Max Carlgren says it is the 57 NM range his Candela boats offers at 22 knots that are the standout feature. Adding, “That is unmatched by any other electric boat.” He brags that the company’s C-8 offers a totally silent ride explaining that other electric boats suffer from motor noise and sounds of water hitting against the hull at speed. He further adds, “It is super smooth since you fly over the waves. No seasickness or having to hold on to grab bars, passengers just sit down and enjoy the ride – it’s super fun to fly over the water! Instead of following the trend of larger motors, we went for efficiency by building a pod motor optimised for hydrofoiling. Instead of creating huge swells, C-8 leaves no wake behind.”

Connor Batty introduces pricing as a USP pointing out that X Shore boats are around a third of the price of other electric boats on the market. For Paddy James it is the stylish and modern bespoke deck layouts and designs of the Pulse 63 RIBs that are the tenders outstanding feature. Luis Ponce on the other hand insists that it is the ability to charge Lasai boats using solar panels installed on the boat’s hard top that makes his boats top of the list. He says, “The energy captured from the sun is able to propel the boat with discharged batteries. At the same time it is a source that constantly replenishes the batteries so if you need to plug the boat in the harbour it will not take much time.”

Despite these advances, there are still some challenges facing the development of electric superyacht tenders.
One of the key challenges is range anxiety, or the fear of running out of power before reaching a charging point. While advances in battery technology have greatly increased the range of electric superyacht tenders, there is still a need for improved battery technology and charging infrastructure to fully address this issue.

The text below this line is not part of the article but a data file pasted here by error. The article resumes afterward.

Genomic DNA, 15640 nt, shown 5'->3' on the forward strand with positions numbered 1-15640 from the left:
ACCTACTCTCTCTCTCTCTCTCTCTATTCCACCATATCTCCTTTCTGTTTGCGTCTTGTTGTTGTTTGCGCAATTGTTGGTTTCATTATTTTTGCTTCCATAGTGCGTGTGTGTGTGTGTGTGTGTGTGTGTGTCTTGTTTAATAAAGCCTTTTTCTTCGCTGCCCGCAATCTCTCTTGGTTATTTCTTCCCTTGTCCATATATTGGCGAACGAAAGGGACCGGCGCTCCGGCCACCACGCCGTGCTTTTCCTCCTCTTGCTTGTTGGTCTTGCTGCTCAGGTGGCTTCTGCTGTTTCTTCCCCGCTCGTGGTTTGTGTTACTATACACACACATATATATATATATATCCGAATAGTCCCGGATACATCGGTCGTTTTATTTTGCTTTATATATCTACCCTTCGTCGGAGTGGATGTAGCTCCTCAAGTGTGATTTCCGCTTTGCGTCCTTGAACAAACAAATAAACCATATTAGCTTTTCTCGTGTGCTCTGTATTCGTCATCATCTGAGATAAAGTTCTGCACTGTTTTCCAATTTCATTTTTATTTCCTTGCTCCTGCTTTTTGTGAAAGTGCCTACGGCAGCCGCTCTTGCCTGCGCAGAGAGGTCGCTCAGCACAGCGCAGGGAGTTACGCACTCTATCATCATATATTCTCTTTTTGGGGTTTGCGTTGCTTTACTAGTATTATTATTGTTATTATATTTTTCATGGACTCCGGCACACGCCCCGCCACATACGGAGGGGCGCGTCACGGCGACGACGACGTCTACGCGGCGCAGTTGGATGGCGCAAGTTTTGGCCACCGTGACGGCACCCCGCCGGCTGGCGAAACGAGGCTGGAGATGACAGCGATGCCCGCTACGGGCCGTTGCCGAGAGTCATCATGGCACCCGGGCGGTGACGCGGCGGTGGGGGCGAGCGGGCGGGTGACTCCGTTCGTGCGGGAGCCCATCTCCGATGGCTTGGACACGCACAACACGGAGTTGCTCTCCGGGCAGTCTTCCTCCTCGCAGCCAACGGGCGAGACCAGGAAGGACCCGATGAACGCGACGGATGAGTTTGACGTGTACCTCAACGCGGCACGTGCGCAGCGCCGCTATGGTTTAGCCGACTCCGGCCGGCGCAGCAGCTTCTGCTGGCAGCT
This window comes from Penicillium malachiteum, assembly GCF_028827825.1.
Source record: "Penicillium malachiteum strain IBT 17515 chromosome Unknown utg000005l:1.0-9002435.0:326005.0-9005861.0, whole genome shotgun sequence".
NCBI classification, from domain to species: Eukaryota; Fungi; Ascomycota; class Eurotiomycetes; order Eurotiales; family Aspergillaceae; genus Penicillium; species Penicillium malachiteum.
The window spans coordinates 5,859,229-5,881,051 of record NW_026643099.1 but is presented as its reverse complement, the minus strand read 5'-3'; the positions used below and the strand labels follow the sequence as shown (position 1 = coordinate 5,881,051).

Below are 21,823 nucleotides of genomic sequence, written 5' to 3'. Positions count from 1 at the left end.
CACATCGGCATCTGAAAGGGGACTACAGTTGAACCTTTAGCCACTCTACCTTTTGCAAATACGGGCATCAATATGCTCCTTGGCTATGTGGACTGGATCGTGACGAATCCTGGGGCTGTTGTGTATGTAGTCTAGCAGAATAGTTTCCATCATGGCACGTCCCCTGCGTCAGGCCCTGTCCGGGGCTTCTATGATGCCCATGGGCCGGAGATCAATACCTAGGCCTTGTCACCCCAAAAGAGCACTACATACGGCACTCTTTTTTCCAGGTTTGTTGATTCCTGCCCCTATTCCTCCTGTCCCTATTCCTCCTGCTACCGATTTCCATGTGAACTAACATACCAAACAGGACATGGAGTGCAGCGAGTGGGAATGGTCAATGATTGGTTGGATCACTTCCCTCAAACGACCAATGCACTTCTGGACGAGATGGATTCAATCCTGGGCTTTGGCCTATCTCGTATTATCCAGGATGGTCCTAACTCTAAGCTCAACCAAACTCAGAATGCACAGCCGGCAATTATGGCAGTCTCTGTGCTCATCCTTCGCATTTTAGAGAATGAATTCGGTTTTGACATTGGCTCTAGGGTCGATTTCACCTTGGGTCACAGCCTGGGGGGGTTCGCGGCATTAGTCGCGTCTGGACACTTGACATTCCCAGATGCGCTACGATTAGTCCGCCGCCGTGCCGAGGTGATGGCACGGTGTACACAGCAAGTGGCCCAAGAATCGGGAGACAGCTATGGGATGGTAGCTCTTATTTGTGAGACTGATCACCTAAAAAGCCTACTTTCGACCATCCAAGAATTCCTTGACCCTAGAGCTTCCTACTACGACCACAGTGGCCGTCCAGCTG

Batteries, their design, and installation are all critical when it comes to building the perfect electric tender. They are perhaps the most challenging aspects of construction.

Charles Hall agrees saying, “The most challenging aspect is ensuring that they are properly integrated into the boat’s structure while also maximising their capacity and efficiency. This requires careful planning and coordination between our design and engineering teams. Connor Batty has a contrary argument. He says, “X Shore does not see design and fitting in the batteries as a challenge, but as an opportunity. X Shore’s batteries have the same weight consistently, unlike in fossil fuel-driven boats, where the weight changes as the fuel burns. For this reason, the fitting of our batteries has been easy.”

“The most difficult part is building the flight controller computer that keeps the boat steady at all conditions. It took several years of coding and testing, but since 2019 we have been delivering electric hydrofoils globally, to the EU, US, Middle East and New Zealand,” says Candela’s Max Carlgren. He adds, “ Fitting the batteries is just a matter of placing them low in the hull to keep the centre of gravity low and above the main front foil.”

Ensuring that you keep the centre of the mass low is key says Paddy James at the RS Marine Group. He adds, “We make sure the weight of the batteries is distributed well across the length of the hull.”

Another challenge facing the development of electric superyacht tenders is the higher initial cost compared to traditional internal combustion engine tenders. While the total cost of ownership over the life of an electric superyacht tender is often lower due to lower fuel and maintenance costs, the higher upfront cost can be a barrier for some yacht owners.